What Happened in Vegas...

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Maynard himself writes craftily about his jail stint in articles posted on www.military.com, including one headlined "I was a Jailbird or 'Sitting Duck.'"

Say what you will about LifeLock, all this is evidence that its execs are masterful at getting publicity.

Robert J. Maynard Jr. is one of the smartest people his father has ever known.

Dr. Maynard, one of six members of the state's board of optometry, says his son possesses an extraordinary ability to predict the growth of future markets and to convince people that they should give him money.

Maynard Jr. was born in Phoenix in 1962 and went to Arizona State University for a time after graduating from Brophy College Preparatory. He joined the U.S. Marine Corps and was honorably discharged.

His father says Maynard Jr. eventually graduated from Northern Arizona University, burning with desire for the good life.

"It started when he was in college," Dr. Maynard says. "He didn't want the $20 pair of shoes. He wanted the $300 pair of shoes."

Three years after his first Chapter 7 bankruptcy in 1990, Maynard's dream of getting rich was coming true. His credit-repair company, the National Credit Foundation, was raking in millions. But a few months after it started, state and federal authorities crashed the party.

New laws had been passed to deal with unscrupulous credit-repair firms that, at the time, seemed to be cropping up everywhere. Retired Tucson attorney John Wall, who handled the National Credit Foundation case on behalf of then-state Attorney General Grant Woods, says Maynard's firm was one of several the state targeted.

Court records show the state sued the firm, accusing Maynard and his three partners of fraud and misrepresentation. For one thing, the company falsely claimed it was a "foundation," a label that implied nonprofit status. It stated in advertising it could "help anyone legally obtain good credit," but it couldn't really do that. And it claimed, falsely, that it was operating legally.

State law required companies like Maynard's to pay the state a bond amount of $5,000 to $25,000, to notify customers of their right to cancel services, and to provide customers with written contracts and informational statements. National Credit Foundation failed to do those things, the state said.

At the time, Maynard denied any wrongdoing, saying his business had no customer complaints and was, indeed, legal. He accused Woods of trumping up the charges and trying to destroy all "credit restorative service" firms like his.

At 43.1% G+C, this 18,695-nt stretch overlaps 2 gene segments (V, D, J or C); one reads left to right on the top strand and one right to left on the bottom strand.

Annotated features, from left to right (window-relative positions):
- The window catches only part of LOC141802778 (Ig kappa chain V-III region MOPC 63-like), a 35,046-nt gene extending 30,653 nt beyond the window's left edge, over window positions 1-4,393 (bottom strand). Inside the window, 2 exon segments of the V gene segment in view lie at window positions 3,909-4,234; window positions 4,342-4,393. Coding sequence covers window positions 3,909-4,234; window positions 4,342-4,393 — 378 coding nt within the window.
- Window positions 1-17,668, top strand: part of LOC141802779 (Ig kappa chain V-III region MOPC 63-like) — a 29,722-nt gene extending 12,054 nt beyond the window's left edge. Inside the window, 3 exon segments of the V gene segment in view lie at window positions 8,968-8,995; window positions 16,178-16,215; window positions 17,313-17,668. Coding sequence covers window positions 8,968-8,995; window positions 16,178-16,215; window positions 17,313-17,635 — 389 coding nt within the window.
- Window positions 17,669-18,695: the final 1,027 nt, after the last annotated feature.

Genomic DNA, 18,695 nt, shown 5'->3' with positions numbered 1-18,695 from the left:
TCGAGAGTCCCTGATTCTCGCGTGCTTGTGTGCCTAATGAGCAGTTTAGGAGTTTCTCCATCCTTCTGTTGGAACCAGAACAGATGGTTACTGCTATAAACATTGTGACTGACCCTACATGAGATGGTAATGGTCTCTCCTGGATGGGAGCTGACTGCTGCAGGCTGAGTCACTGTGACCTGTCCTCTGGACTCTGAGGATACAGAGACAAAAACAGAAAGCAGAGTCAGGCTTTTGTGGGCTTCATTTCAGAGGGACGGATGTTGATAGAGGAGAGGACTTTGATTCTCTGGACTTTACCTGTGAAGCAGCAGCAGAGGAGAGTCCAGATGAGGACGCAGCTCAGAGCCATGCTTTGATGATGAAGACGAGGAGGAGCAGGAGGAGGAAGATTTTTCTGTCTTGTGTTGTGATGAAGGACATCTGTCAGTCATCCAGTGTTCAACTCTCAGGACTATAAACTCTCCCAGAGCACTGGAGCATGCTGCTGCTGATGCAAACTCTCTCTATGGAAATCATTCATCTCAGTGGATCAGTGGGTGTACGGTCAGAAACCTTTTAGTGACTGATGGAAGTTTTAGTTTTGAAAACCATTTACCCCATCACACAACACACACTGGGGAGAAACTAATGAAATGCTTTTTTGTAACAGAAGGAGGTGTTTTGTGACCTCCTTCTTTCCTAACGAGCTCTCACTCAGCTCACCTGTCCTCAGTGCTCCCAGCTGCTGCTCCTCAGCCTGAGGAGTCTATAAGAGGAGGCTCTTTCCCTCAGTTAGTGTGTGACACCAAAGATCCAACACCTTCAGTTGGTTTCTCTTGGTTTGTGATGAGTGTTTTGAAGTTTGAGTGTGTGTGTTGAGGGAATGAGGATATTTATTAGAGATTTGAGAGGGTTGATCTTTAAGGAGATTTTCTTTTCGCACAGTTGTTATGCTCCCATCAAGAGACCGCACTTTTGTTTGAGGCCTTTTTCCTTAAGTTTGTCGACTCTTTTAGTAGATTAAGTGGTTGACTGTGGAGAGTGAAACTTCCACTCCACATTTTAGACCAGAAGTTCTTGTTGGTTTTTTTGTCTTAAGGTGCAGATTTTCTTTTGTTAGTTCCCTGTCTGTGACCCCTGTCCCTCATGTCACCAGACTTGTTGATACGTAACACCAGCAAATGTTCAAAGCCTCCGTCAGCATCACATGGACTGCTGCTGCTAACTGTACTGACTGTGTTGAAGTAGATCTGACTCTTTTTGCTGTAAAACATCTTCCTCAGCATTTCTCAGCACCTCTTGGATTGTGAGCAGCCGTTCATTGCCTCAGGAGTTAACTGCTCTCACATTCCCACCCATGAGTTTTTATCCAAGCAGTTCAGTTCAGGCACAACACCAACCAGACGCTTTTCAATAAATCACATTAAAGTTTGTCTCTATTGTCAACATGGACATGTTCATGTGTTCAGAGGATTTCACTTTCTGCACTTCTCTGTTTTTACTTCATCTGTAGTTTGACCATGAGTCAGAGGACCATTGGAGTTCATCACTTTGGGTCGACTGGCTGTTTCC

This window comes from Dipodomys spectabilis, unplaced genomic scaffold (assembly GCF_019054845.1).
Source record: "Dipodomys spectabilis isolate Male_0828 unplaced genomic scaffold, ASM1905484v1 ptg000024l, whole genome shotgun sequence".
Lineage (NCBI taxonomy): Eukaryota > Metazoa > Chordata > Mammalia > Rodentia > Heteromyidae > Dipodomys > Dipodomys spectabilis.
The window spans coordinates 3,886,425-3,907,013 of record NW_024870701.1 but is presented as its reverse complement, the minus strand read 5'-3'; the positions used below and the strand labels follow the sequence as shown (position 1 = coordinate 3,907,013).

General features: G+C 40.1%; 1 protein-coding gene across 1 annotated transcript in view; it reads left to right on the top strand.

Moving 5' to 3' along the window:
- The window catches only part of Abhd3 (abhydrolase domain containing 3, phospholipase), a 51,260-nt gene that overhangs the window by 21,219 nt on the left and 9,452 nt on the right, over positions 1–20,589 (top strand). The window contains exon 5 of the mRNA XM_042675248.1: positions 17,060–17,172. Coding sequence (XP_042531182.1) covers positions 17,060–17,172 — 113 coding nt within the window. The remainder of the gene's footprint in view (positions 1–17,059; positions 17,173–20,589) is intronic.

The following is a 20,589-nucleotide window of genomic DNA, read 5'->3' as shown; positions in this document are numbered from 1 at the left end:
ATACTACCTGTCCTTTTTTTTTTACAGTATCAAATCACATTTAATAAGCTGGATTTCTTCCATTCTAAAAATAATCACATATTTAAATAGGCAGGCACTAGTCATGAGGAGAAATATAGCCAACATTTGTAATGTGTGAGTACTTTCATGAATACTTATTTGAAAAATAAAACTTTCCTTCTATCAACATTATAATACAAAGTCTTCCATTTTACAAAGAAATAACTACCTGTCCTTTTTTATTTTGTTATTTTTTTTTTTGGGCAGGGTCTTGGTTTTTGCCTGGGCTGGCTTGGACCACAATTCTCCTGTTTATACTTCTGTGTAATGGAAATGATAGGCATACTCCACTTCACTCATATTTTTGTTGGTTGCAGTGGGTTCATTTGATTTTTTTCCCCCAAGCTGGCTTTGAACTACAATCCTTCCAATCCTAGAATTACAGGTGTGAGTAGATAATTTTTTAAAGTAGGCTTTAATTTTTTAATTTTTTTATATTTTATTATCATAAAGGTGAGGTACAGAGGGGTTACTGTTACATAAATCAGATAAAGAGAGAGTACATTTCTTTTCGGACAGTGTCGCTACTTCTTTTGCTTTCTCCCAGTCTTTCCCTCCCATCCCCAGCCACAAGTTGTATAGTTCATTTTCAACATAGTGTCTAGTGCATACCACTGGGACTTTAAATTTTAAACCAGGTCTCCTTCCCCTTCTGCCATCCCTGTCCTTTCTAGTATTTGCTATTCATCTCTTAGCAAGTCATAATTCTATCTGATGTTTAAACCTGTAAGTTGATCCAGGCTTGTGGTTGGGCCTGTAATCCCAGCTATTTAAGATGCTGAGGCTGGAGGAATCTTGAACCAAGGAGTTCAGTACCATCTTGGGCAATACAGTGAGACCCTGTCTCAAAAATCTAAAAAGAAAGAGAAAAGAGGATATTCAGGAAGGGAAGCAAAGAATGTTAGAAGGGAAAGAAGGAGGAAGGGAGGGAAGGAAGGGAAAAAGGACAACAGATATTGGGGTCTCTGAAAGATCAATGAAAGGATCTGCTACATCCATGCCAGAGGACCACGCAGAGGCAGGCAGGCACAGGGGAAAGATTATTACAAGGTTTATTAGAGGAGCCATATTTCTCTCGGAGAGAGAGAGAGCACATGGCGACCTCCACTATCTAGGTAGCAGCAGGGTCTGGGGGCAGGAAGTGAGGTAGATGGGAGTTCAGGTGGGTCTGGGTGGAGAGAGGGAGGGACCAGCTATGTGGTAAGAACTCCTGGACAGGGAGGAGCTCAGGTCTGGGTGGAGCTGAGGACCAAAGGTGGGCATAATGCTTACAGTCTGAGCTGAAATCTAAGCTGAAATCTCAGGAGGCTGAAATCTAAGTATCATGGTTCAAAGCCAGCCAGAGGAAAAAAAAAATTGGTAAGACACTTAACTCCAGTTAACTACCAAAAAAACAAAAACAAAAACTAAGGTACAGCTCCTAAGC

A judge soon forced the company to stop doing business and turn over customer records to investigators.

Wall says he remembers running into Maynard around that time in the checkout line at a Costco store. Maynard was friendly, despite the ongoing litigation, and introduced his wife and baby. But the veteran prosecutor views Maynard's niceness with cynicism.

"Oftentimes, people are selling even when under investigation," he says.

The FTC launched a parallel lawsuit, going after Maynard and his partners for producing and airing a misleading infomercial about the firm's services. That wasn't the worst of it.

Federal court records state that Maynard and the other defendants obtained their customers' banking information and, "in numerous instances . . . withdrew funds from consumers' checking accounts without authorization."

Gilbert resident Vincent Calabrese, listed as one of the firm's creditors because of owed back pay, says he worked for National Credit Foundation for about a year and was there at the end. He says he'll never forget how the "phone was just going nuts" in the last few weeks with customers reporting unauthorized debits on their bank accounts, usually for about $300 a whack.

"I don't know what happened. People were getting hit; their accounts were getting hit," he says. "I thought the information got out on these people on these accounts, and somebody used it."

He didn't suspect the company itself, he says.

"I was on three-way conversations with the bank and the people," Calabrese says. "These people were crying, practically, on the phone."

He also recalls that, sometime in the company's last few days of existence, a news reporter from a television network came in to interview Maynard for a story about the problems.

In a 1998 magazine article, Maynard blamed the National Credit Foundation debacle on the company that produced the infomercial, saying it tried to take over his business. As revenge, Maynard "killed his business" so the other company could not usurp it. The article states Maynard "strapped on a pistol and told his 300 employees to get out. Then he closed the office, declared Chapter 7 and sold everything."

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Ray Stern has worked as a newspaper reporter in Arizona for more than two decades. He's won numerous awards for his reporting, including the Arizona Press Club's Don Bolles Award for Investigative Journalism.